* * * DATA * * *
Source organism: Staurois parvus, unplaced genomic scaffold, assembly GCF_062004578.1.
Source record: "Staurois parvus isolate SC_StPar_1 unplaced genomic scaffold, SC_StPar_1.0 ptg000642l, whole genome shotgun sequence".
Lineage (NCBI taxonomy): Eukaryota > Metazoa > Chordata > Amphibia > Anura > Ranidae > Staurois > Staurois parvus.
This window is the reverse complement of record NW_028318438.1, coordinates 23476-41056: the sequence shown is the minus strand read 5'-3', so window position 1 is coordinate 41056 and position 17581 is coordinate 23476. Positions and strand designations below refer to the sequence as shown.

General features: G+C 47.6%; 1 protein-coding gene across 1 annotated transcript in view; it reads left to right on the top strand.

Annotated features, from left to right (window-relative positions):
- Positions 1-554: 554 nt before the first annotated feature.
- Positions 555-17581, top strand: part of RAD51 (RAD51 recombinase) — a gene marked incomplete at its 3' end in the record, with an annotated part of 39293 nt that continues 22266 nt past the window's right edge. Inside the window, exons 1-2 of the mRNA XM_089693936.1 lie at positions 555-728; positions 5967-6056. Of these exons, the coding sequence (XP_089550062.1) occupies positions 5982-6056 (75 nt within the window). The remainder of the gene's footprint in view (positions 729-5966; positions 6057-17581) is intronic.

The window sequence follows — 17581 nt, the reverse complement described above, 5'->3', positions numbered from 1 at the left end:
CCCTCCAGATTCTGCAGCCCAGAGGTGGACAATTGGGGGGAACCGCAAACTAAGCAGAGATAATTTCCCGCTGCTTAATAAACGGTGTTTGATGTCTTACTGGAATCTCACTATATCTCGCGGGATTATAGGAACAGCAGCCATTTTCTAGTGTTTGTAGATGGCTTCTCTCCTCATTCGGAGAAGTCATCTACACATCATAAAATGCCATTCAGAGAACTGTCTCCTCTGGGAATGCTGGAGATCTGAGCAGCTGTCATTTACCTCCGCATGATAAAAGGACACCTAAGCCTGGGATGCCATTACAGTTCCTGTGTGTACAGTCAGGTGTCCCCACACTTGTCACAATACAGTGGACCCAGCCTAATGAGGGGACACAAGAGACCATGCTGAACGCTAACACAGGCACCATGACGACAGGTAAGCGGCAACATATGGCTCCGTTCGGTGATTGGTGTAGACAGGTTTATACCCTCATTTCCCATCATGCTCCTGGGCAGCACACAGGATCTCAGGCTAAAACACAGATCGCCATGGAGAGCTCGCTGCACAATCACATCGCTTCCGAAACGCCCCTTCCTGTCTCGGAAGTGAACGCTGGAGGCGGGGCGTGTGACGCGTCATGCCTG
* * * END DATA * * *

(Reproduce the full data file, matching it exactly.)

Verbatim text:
Source organism: Staurois parvus, unplaced genomic scaffold, assembly GCF_062004578.1.
Source record: "Staurois parvus isolate SC_StPar_1 unplaced genomic scaffold, SC_StPar_1.0 ptg000642l, whole genome shotgun sequence".
Lineage (NCBI taxonomy): Eukaryota > Metazoa > Chordata > Amphibia > Anura > Ranidae > Staurois > Staurois parvus.
This window is the reverse complement of record NW_028318438.1, coordinates 23476-41056: the sequence shown is the minus strand read 5'-3', so window position 1 is coordinate 41056 and position 17581 is coordinate 23476. Positions and strand designations below refer to the sequence as shown.

General features: G+C 47.6%; 1 protein-coding gene across 1 annotated transcript in view; it reads left to right on the top strand.

Annotated features, from left to right (window-relative positions):
- Positions 1-554: 554 nt before the first annotated feature.
- Positions 555-17581, top strand: part of RAD51 (RAD51 recombinase) — a gene marked incomplete at its 3' end in the record, with an annotated part of 39293 nt that continues 22266 nt past the window's right edge. Inside the window, exons 1-2 of the mRNA XM_089693936.1 lie at positions 555-728; positions 5967-6056. Of these exons, the coding sequence (XP_089550062.1) occupies positions 5982-6056 (75 nt within the window). The remainder of the gene's footprint in view (positions 729-5966; positions 6057-17581) is intronic.

The window sequence follows — 17581 nt, the reverse complement described above, 5'->3', positions numbered from 1 at the left end:
CCCTCCAGATTCTGCAGCCCAGAGGTGGACAATTGGGGGGAACCGCAAACTAAGCAGAGATAATTTCCCGCTGCTTAATAAACGGTGTTTGATGTCTTACTGGAATCTCACTATATCTCGCGGGATTATAGGAACAGCAGCCATTTTCTAGTGTTTGTAGATGGCTTCTCTCCTCATTCGGAGAAGTCATCTACACATCATAAAATGCCATTCAGAGAACTGTCTCCTCTGGGAATGCTGGAGATCTGAGCAGCTGTCATTTACCTCCGCATGATAAAAGGACACCTAAGCCTGGGATGCCATTACAGTTCCTGTGTGTACAGTCAGGTGTCCCCACACTTGTCACAATACAGTGGACCCAGCCTAATGAGGGGACACAAGAGACCATGCTGAACGCTAACACAGGCACCATGACGACAGGTAAGCGGCAACATATGGCTCCGTTCGGTGATTGGTGTAGACAGGTTTATACCCTCATTTCCCATCATGCTCCTGGGCAGCACACAGGATCTCAGGCTAAAACACAGATCGCCATGGAGAGCTCGCTGCACAATCACATCGCTTCCGAAACGCCCCTTCCTGTCTCGGAAGTGAACGCTGGAGGCGGGGCGTGTGACGCGTCATGCCTG